His own house where he was to dwell, in the other court back of the hall, was of like workmanship. Solomon also made a house like this hall for Pharaoh's daughter whom he had taken in marriage.
All these were made of costly stones, hewn according to measure, sawed with saws, back and front, even from the foundation to the coping, and from the court of the house of the LORD to the great court.
The foundation was of costly stones, huge stones, stones of eight and ten cubits.
And above were costly stones, hewn according to measurement, and cedar.
The great court had three courses of hewn stone round about, and a course of cedar beams; so had the inner court of the house of the LORD, and the vestibule of the house.
And King Solomon sent and brought Hiram from Tyre.
He was the son of a widow of the tribe of Naph'tali, and his father was a man of Tyre, a worker in bronze; and he was full of wisdom, understanding, and skill, for making any work in bronze. He came to King Solomon, and did all his work.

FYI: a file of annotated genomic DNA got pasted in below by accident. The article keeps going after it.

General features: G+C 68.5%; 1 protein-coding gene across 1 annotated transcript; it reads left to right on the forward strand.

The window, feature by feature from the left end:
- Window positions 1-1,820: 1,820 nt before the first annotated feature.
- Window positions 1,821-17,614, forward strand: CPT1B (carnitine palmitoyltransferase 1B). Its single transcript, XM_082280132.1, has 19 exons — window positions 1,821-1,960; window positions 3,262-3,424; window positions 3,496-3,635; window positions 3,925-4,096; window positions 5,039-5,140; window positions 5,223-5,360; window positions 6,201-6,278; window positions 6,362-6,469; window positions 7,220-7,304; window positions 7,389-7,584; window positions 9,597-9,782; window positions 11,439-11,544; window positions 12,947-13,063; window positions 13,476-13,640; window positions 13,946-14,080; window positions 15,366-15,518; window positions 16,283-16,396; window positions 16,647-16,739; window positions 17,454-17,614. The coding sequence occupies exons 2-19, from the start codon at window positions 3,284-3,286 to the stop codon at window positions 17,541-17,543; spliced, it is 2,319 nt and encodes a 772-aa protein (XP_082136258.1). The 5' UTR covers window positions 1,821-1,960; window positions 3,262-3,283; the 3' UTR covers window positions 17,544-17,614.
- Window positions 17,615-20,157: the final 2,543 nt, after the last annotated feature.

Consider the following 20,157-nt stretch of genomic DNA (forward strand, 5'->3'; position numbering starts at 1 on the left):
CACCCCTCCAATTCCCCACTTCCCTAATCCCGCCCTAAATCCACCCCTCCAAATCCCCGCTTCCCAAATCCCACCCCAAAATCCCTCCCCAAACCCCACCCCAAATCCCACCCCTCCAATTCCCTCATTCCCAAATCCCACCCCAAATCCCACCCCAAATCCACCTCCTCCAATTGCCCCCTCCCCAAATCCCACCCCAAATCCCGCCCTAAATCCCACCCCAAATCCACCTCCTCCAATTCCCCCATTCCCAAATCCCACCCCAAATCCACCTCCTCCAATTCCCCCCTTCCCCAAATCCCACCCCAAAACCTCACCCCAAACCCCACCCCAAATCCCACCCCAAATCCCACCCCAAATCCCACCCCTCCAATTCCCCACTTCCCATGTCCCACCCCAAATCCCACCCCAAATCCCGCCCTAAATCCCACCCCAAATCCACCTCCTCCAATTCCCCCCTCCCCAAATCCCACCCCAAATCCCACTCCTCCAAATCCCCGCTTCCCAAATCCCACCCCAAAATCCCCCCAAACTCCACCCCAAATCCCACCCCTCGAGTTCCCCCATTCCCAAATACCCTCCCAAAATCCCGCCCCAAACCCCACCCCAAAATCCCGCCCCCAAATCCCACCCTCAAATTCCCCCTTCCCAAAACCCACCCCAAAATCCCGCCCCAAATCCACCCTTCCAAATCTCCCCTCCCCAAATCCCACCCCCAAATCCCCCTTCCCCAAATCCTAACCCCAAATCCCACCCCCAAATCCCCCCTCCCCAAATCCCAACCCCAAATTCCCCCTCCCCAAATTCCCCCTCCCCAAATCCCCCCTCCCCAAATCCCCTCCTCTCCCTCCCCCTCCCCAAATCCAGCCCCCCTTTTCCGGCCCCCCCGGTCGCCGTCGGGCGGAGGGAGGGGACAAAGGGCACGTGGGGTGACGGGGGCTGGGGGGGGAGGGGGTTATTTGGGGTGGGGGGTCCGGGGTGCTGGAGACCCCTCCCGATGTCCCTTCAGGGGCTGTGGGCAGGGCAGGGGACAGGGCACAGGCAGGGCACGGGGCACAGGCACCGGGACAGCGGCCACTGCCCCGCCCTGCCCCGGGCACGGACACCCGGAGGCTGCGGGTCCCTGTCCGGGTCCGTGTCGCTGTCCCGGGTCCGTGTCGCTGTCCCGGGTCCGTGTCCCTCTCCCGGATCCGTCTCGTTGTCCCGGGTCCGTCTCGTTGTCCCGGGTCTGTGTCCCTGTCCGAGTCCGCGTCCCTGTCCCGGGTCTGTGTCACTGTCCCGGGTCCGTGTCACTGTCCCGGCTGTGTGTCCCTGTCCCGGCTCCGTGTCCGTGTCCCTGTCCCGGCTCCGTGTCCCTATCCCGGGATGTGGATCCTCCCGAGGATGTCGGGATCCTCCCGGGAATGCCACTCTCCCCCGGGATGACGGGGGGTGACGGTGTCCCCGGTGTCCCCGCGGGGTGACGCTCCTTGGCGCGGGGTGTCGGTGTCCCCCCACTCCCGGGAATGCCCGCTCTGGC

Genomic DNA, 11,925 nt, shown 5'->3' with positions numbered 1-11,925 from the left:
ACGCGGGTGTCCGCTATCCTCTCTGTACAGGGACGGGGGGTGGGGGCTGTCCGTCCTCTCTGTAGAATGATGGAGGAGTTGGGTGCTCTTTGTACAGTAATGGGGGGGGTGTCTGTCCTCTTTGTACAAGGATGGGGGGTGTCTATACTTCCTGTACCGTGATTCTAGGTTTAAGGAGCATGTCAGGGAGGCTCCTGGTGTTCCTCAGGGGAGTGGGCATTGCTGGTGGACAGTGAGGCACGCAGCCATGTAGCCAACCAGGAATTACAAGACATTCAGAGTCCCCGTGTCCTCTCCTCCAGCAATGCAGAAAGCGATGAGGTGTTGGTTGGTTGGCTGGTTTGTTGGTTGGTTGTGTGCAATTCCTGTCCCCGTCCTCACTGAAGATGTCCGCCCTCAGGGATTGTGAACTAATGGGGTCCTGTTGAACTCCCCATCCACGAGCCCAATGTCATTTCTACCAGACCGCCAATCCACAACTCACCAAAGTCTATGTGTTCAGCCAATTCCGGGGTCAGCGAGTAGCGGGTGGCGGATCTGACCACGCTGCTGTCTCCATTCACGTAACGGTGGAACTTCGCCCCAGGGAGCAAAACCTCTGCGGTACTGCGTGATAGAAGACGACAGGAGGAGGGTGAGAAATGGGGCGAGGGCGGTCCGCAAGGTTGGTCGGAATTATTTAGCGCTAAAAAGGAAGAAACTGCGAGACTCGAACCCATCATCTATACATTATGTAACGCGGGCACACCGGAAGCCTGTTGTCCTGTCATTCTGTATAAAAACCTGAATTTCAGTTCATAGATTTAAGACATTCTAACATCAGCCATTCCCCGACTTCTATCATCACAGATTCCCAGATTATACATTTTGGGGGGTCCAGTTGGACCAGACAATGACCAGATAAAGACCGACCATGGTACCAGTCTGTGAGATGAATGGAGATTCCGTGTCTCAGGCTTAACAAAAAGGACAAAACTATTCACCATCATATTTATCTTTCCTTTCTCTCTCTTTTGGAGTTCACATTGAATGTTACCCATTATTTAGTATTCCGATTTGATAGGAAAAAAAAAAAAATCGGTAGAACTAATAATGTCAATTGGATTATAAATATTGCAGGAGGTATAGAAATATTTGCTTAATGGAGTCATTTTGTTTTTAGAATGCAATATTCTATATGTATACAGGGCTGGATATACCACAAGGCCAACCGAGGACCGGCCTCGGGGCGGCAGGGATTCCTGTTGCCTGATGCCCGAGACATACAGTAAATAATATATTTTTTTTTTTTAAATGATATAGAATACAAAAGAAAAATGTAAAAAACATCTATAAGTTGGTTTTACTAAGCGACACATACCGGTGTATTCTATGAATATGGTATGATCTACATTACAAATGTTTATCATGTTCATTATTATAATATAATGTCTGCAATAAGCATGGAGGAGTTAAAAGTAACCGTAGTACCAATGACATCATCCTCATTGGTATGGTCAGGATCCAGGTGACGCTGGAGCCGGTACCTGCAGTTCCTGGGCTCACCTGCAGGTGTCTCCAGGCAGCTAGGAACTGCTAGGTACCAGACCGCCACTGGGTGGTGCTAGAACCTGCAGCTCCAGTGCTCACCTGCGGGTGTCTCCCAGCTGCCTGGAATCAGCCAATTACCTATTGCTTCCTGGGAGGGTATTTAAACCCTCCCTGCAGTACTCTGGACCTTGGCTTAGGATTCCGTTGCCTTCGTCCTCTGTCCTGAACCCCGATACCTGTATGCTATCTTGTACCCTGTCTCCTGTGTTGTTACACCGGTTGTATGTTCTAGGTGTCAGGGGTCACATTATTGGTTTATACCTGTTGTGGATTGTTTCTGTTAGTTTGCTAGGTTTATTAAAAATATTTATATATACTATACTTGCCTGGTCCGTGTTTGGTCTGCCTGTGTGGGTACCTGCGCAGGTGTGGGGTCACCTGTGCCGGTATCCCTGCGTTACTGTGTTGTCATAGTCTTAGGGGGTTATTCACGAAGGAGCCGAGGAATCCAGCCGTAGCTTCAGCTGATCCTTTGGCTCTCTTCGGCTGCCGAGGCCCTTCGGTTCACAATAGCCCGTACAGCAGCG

He cast two pillars of bronze. Eighteen cubits was the height of one pillar, and a line of twelve cubits measured its circumference; it was hollow, and its thickness was four fingers; the second pillar was the same.
He also made two capitals of molten bronze, to set upon the tops of the pillars; the height of the one capital was five cubits, and the height of the other capital was five cubits.
Then he made two nets of checker work with wreaths of chain work for the capitals upon the tops of the pillars; a net for the one capital, and a net for the other capital.
Likewise he made pomegranates; in two rows round about upon the one network, to cover the capital that was upon the top of the pillar; and he did the same with the other capital.